• Post term pregnancy

    Last menstrual period is the best physiological land mark to assess the gestational period in pregnancy. However, a few women are sure of their dates and often cause anxiety when they come with postdatism. A post-term pregnancy is the one which extends beyond 42 weeks or 294 days from the first day of the last menstrual period.

    Post-dated pregnancy always poses a high risk, as there is a possibility of foetal distress and death due to progressive foetal hypoxia following plancental insuffiency as a result of its agening. This is however a rare complication as usually there is enough reserve. Although it appears desirable for the pregnancy to be terminated before such a problem arises, it is not always possible to do so as there is a significant number of patients where obstetric dates are not well substantiated; further, when pregnancy reaches 42 weeks, there are patients with a cervix unfavorable for induction and in whom induction results in a high caesarean section rate.

  • Placenta pravia

    Placenta praevia (also known as low lying placenta) is a complication of pregnancy, when the placenta is in the lower segment of the uterus and covers part or all of the cervix. Between three and six of every 1000 pregnant women have this problem. Bleeding may be a symptom of the condition. As the lower part of the uterus stretches in the second half of pregnancy, the placenta may become detached, causing severe bleeding. The baby cannot be born vaginally if the placenta is totally obstructing the opening from the womb.

    Uncontrolled bleeding (haemorrhage) is life-threatening for both mother and baby, although this is rare. If the bleeding doesn't stop, or if the mother goes into premature labour, the baby will need to be delivered by caesarean section even if the date on which he was due isn't for quite a few weeks.

    Placenta praevia can be divided into four types, of which the first two are the most common:

    • The placenta is positioned low in the womb, but the baby can still be born vaginally.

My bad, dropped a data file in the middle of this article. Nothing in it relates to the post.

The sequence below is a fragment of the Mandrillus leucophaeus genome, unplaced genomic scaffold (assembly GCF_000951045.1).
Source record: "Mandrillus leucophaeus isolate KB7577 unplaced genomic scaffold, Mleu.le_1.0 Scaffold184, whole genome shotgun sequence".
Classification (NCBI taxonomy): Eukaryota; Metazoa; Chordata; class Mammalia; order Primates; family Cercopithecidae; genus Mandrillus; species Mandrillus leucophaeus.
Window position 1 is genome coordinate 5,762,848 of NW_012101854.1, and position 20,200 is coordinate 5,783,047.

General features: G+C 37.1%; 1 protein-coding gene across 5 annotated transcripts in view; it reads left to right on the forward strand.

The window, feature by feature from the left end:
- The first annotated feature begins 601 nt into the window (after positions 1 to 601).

• The lower edge of the placenta touches the opening of your cervix, but does not cover it, so the baby can be born vaginally.
    • The placenta partially covers the opening of your cervix. The baby will need to be born by caesarean section.
    • The placenta completely covers the opening of your cervix. The baby will need to be born by caesarean section.

    If you have an ultrasound scan in early pregnancy and the placenta seems to be near, or even covering the cervix, don't be too alarmed. It almost certainly is not placenta praevia. As your baby grows, your expanding uterus naturally pulls the placenta away from your cervix. Even if the placenta is still low-lying at your 20-week scan, it may well not present a problem once you are full-term

  • Twins pregnancy

    Obviously, carrying and delivering two babies at once is more of a feat than just producing one, but the fact remains that pregnancy and birth are physiological states, not symptoms of a disease process. Statistically, it is true that there’s an increased likelihood of problems with twins. However, not all complications of single pregnancies occur more frequently in a twin pregnancy, so don’t worry. How twin pregnancies happen Identical twins.

    One egg splits after fertilization into two separate cells – each one of these growing into a baby (usually sharing the same placenta). Having developed from the same cell, they are always the same sex and look alike. Non-identical or fraternal twins. Two eggs are fertilized by two different sperm at the same time, (each baby having its own placenta). They can be different sexes and probably will not look any more alike than any brother or sister. Your chance of having twins Twin pregnancies are passed down through the female and are more likely to occur if there are already non-identical twins in the family.

  • Elder mother

    According to figures from the Human Fertility and Embryology Authority (HFEA) is evident that there is an increase in the rates of women attaining motherhood at a later age. Based on statistics it was seen that in 1992, just one baby was born to a mother aged 50 or over. But in 2002, 24 babies were born to women in that age group after IVF treatment. Though rules by the NHS say that IVF should not be done to women over 39 there is no legal IVF age limit. Recently Dr Patricia Rashbrook, of Lewes, East Sussex, became Britain's oldest mother at the age of 63. She underwent IVF treatment from an Italian fertility doctor Severino Antinori. The HFEA shows that there is an increase both in the number of women seeking IVF and the number of babies born after IVF.

    FAQ

    Q.1.   I am 25 years old and married for 3 years. I have just missed my period by one week and was excited about my pregnancy but my doctor says that I have an ectopic pregnancy and I must get it operated and removed. Are there no alternatives? Kasturi

    Ans:  An ectopic pregnancy is one where the pregnancy gets stuck in the tube or ovary rather than in the womb (uterus). This is diagnosed clinically or on sonography. It is a dangerous condition as the tube can burst and there can be severe bleeding inside the pelvis, therefore treatment has to be done urgently. This can be treated either with special injections of drugs such methotrexate or by key hole surgery (laparoscopic surgery) where the tube can be removed or only the pregnancy is removed and the tube is saved if it looks healthy.